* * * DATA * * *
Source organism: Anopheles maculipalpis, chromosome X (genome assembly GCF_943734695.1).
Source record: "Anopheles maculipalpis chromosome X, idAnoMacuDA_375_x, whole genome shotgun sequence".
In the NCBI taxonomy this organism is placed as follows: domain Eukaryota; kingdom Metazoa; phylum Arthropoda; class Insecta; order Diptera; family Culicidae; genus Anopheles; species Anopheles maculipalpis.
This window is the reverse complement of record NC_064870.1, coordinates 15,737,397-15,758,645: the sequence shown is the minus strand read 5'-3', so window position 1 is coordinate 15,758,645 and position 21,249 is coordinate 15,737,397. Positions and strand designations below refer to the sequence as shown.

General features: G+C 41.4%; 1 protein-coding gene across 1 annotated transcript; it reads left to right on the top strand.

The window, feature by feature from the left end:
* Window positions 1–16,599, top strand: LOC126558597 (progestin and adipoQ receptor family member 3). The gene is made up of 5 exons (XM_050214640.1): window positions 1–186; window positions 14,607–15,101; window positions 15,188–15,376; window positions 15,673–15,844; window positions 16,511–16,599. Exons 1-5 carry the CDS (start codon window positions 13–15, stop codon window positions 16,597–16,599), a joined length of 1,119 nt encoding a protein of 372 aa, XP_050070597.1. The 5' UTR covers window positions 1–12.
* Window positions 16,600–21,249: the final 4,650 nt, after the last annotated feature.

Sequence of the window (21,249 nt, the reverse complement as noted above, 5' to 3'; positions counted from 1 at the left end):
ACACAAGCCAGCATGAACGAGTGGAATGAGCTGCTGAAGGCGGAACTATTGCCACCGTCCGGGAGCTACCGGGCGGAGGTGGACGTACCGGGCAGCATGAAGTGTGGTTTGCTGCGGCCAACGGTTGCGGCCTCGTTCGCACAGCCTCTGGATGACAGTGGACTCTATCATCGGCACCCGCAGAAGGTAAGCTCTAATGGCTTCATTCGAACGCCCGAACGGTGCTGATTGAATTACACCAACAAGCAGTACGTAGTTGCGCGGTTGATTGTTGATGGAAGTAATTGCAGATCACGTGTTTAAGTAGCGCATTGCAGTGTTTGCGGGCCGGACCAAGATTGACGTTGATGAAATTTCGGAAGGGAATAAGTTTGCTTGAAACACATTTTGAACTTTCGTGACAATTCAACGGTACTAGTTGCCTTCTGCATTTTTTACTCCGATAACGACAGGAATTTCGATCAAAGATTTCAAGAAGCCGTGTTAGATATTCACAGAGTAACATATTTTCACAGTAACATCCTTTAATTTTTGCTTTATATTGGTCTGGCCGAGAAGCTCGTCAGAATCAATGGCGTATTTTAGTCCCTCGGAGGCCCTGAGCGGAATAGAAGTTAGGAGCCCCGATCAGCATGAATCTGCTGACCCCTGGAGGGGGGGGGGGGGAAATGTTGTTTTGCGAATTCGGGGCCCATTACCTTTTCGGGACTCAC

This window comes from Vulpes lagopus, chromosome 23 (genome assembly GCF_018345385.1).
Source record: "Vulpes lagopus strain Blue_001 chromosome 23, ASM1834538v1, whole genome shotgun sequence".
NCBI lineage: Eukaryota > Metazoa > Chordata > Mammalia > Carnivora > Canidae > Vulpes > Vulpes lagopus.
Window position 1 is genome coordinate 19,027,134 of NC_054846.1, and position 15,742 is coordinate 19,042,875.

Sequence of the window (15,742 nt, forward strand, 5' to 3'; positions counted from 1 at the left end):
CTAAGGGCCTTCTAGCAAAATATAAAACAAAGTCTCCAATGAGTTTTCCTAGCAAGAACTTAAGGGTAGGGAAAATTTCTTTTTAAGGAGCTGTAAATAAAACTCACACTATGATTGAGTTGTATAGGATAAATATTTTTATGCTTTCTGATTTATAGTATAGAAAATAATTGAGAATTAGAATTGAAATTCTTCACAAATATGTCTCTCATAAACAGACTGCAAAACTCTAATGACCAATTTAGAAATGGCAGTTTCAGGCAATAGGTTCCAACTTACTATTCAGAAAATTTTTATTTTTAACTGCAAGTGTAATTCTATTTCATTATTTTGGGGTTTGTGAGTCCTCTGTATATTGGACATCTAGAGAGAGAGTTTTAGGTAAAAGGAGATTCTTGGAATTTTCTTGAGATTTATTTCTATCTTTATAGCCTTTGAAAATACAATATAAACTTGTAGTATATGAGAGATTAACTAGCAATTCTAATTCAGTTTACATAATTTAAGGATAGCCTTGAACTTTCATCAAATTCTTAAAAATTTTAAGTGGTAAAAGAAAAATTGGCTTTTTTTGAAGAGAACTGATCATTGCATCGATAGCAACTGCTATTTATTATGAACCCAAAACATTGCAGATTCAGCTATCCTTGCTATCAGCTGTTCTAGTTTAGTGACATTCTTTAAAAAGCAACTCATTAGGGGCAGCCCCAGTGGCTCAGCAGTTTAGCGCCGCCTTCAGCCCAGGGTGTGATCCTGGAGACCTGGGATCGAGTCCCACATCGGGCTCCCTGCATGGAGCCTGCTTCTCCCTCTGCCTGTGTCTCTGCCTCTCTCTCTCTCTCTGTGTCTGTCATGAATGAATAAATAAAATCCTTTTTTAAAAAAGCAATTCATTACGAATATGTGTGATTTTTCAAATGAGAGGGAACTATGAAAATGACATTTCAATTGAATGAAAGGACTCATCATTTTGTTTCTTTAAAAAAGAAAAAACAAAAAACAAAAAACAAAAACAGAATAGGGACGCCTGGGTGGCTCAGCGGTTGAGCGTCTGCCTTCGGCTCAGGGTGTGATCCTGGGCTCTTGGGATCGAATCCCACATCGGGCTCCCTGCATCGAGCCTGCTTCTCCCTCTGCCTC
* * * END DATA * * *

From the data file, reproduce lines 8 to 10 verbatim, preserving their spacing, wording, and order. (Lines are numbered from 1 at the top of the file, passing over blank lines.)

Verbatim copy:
* Window positions 16,600–21,249: the final 4,650 nt, after the last annotated feature.

Sequence of the window (21,249 nt, the reverse complement as noted above, 5' to 3'; positions counted from 1 at the left end):
ACACAAGCCAGCATGAACGAGTGGAATGAGCTGCTGAAGGCGGAACTATTGCCACCGTCCGGGAGCTACCGGGCGGAGGTGGACGTACCGGGCAGCATGAAGTGTGGTTTGCTGCGGCCAACGGTTGCGGCCTCGTTCGCACAGCCTCTGGATGACAGTGGACTCTATCATCGGCACCCGCAGAAGGTAAGCTCTAATGGCTTCATTCGAACGCCCGAACGGTGCTGATTGAATTACACCAACAAGCAGTACGTAGTTGCGCGGTTGATTGTTGATGGAAGTAATTGCAGATCACGTGTTTAAGTAGCGCATTGCAGTGTTTGCGGGCCGGACCAAGATTGACGTTGATGAAATTTCGGAAGGGAATAAGTTTGCTTGAAACACATTTTGAACTTTCGTGACAATTCAACGGTACTAGTTGCCTTCTGCATTTTTTACTCCGATAACGACAGGAATTTCGATCAAAGATTTCAAGAAGCCGTGTTAGATATTCACAGAGTAACATATTTTCACAGTAACATCCTTTAATTTTTGCTTTATATTGGTCTGGCCGAGAAGCTCGTCAGAATCAATGGCGTATTTTAGTCCCTCGGAGGCCCTGAGCGGAATAGAAGTTAGGAGCCCCGATCAGCATGAATCTGCTGACCCCTGGAGGGGGGGGGGGGGAAATGTTGTTTTGCGAATTCGGGGCCCATTACCTTTTCGGGACTCAC